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Front Biosci. 2005 Jan 1;10:216-35. Print 2005 Jan 1.

Pathobiology of dynorphins in trauma and disease.

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1
Department of Anatomy and Neurobiology, University of Kentucky College of Medicine, Lexington, Kentucky 40536-0298, USA. khauser@uky.edu

Abstract

Dynorphins, endogenous opioid neuropeptides derived from the prodynorphin gene, are involved in a variety of normative physiologic functions including antinociception and neuroendocrine signaling, and may be protective to neurons and oligodendroglia via their opioid receptor-mediated effects. However, under experimental or pathophysiological conditions in which dynorphin levels are substantially elevated, these peptides are excitotoxic largely through actions at glutamate receptors. Because the excitotoxic actions of dynorphins require supraphysiological concentrations or prolonged tissue exposure, there has likely been little evolutionary pressure to ameliorate the maladaptive, non-opioid receptor mediated consequences of dynorphins. Thus, dynorphins can have protective and/or proapoptotic actions in neurons and glia, and the net effect may depend upon the distribution of receptors in a particular region and the amount of dynorphin released. Increased prodynorphin gene expression is observed in several disease states and disruptions in dynorphin processing can accompany pathophysiological situations. Aberrant processing may contribute to the net negative effects of dysregulated dynorphin production by tilting the balance towards dynorphin derivatives that are toxic to neurons and/or oligodendroglia. Evidence outlined in this review suggests that a variety of CNS pathologies alter dynorphin biogenesis. Such alterations are likely maladaptive and contribute to secondary injury and the pathogenesis of disease.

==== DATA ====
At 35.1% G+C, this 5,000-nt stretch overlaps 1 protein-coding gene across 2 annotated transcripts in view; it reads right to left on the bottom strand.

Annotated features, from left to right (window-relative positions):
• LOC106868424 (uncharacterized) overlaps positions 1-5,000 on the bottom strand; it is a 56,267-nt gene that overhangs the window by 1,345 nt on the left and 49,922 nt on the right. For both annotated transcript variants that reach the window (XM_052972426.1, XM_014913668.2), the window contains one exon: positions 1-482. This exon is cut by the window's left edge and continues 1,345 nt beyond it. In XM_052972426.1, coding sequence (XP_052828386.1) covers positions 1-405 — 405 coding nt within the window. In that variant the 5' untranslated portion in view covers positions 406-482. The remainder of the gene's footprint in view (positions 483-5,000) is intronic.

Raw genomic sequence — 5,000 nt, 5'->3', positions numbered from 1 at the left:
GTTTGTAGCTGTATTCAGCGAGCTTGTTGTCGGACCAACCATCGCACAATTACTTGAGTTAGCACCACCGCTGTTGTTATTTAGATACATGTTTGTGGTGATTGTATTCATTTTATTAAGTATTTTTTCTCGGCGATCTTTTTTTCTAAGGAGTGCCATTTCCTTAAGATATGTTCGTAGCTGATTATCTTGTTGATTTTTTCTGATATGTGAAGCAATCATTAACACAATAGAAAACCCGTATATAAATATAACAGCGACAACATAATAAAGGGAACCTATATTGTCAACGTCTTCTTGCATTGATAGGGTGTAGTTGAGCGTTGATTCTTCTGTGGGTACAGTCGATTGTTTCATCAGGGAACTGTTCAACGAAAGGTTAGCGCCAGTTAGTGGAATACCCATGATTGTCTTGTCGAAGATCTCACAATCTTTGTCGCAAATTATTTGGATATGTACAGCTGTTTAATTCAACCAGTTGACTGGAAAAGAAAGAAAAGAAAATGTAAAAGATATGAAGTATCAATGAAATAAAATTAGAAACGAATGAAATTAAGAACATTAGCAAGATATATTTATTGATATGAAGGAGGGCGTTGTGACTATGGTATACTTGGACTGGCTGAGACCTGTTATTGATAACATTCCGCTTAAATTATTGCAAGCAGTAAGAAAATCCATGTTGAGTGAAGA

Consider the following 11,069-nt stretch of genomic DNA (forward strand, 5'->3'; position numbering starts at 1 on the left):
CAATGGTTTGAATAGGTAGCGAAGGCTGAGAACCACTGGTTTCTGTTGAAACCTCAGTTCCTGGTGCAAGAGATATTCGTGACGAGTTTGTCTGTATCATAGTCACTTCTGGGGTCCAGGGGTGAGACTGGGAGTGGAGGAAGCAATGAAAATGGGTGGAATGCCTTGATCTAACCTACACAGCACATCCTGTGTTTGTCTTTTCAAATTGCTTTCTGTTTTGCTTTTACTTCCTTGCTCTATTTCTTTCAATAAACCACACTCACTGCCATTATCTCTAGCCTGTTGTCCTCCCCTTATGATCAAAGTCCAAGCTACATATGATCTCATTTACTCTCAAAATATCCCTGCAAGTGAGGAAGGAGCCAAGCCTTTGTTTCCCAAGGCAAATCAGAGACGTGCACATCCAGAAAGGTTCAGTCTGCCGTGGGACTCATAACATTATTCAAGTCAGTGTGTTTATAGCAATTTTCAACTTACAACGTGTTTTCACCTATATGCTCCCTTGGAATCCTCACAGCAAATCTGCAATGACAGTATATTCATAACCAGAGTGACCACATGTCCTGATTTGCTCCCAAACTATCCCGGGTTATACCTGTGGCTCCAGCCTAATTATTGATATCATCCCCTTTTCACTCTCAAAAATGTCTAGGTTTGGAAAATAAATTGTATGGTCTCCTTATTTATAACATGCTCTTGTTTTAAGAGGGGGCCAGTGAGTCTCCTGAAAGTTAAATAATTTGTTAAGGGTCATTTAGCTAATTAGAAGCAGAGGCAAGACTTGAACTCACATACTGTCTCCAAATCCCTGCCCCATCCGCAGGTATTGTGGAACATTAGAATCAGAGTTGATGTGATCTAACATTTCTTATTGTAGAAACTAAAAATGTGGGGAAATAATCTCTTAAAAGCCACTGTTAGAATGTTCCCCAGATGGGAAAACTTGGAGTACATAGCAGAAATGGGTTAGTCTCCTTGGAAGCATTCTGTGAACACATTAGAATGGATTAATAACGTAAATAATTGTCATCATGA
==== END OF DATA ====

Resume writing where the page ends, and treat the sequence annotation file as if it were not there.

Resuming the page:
PMID:
15574363
PMCID:
PMC4304872
[Indexed for MEDLINE]
Free PMC Article
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